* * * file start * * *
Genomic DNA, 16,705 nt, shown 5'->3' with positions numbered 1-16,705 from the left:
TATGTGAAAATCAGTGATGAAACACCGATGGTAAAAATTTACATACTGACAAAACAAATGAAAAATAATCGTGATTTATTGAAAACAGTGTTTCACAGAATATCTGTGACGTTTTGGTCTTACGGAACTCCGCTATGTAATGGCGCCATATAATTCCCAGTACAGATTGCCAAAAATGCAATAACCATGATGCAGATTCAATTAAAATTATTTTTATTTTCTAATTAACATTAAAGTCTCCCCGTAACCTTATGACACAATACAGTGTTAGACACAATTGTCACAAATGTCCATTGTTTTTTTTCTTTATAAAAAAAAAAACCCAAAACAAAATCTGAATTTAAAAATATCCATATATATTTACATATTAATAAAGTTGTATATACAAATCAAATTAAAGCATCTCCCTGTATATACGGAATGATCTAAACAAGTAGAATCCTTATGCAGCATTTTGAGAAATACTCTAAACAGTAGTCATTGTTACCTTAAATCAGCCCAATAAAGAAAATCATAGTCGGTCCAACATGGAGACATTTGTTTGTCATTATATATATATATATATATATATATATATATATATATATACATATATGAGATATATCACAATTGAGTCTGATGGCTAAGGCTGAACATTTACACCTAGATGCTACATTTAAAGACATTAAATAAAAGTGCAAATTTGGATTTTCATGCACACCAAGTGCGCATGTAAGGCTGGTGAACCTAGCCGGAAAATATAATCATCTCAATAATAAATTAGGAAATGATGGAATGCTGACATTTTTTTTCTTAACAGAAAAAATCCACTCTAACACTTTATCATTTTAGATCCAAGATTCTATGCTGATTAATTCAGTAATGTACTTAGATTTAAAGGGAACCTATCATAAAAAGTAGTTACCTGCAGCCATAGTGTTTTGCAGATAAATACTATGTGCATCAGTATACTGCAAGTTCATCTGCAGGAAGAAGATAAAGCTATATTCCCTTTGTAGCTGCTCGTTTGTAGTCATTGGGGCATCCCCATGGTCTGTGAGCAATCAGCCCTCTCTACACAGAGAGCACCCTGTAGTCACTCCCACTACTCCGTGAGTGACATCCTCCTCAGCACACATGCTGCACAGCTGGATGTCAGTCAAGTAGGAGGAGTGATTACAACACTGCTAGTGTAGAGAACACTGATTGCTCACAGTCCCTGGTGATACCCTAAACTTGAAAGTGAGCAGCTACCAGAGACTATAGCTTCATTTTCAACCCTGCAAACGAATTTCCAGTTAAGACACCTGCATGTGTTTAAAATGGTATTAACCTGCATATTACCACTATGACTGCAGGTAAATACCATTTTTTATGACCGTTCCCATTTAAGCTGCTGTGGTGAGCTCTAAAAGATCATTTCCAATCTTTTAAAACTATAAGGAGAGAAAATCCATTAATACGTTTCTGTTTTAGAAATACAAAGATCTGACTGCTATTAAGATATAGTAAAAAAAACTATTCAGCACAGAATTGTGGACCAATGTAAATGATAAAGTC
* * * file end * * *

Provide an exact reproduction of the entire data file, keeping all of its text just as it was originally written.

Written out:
Genomic DNA, 16,705 nt, shown 5'->3' with positions numbered 1-16,705 from the left:
TATGTGAAAATCAGTGATGAAACACCGATGGTAAAAATTTACATACTGACAAAACAAATGAAAAATAATCGTGATTTATTGAAAACAGTGTTTCACAGAATATCTGTGACGTTTTGGTCTTACGGAACTCCGCTATGTAATGGCGCCATATAATTCCCAGTACAGATTGCCAAAAATGCAATAACCATGATGCAGATTCAATTAAAATTATTTTTATTTTCTAATTAACATTAAAGTCTCCCCGTAACCTTATGACACAATACAGTGTTAGACACAATTGTCACAAATGTCCATTGTTTTTTTTCTTTATAAAAAAAAAAACCCAAAACAAAATCTGAATTTAAAAATATCCATATATATTTACATATTAATAAAGTTGTATATACAAATCAAATTAAAGCATCTCCCTGTATATACGGAATGATCTAAACAAGTAGAATCCTTATGCAGCATTTTGAGAAATACTCTAAACAGTAGTCATTGTTACCTTAAATCAGCCCAATAAAGAAAATCATAGTCGGTCCAACATGGAGACATTTGTTTGTCATTATATATATATATATATATATATATATATATATATATATACATATATGAGATATATCACAATTGAGTCTGATGGCTAAGGCTGAACATTTACACCTAGATGCTACATTTAAAGACATTAAATAAAAGTGCAAATTTGGATTTTCATGCACACCAAGTGCGCATGTAAGGCTGGTGAACCTAGCCGGAAAATATAATCATCTCAATAATAAATTAGGAAATGATGGAATGCTGACATTTTTTTTCTTAACAGAAAAAATCCACTCTAACACTTTATCATTTTAGATCCAAGATTCTATGCTGATTAATTCAGTAATGTACTTAGATTTAAAGGGAACCTATCATAAAAAGTAGTTACCTGCAGCCATAGTGTTTTGCAGATAAATACTATGTGCATCAGTATACTGCAAGTTCATCTGCAGGAAGAAGATAAAGCTATATTCCCTTTGTAGCTGCTCGTTTGTAGTCATTGGGGCATCCCCATGGTCTGTGAGCAATCAGCCCTCTCTACACAGAGAGCACCCTGTAGTCACTCCCACTACTCCGTGAGTGACATCCTCCTCAGCACACATGCTGCACAGCTGGATGTCAGTCAAGTAGGAGGAGTGATTACAACACTGCTAGTGTAGAGAACACTGATTGCTCACAGTCCCTGGTGATACCCTAAACTTGAAAGTGAGCAGCTACCAGAGACTATAGCTTCATTTTCAACCCTGCAAACGAATTTCCAGTTAAGACACCTGCATGTGTTTAAAATGGTATTAACCTGCATATTACCACTATGACTGCAGGTAAATACCATTTTTTATGACCGTTCCCATTTAAGCTGCTGTGGTGAGCTCTAAAAGATCATTTCCAATCTTTTAAAACTATAAGGAGAGAAAATCCATTAATACGTTTCTGTTTTAGAAATACAAAGATCTGACTGCTATTAAGATATAGTAAAAAAAACTATTCAGCACAGAATTGTGGACCAATGTAAATGATAAAGTC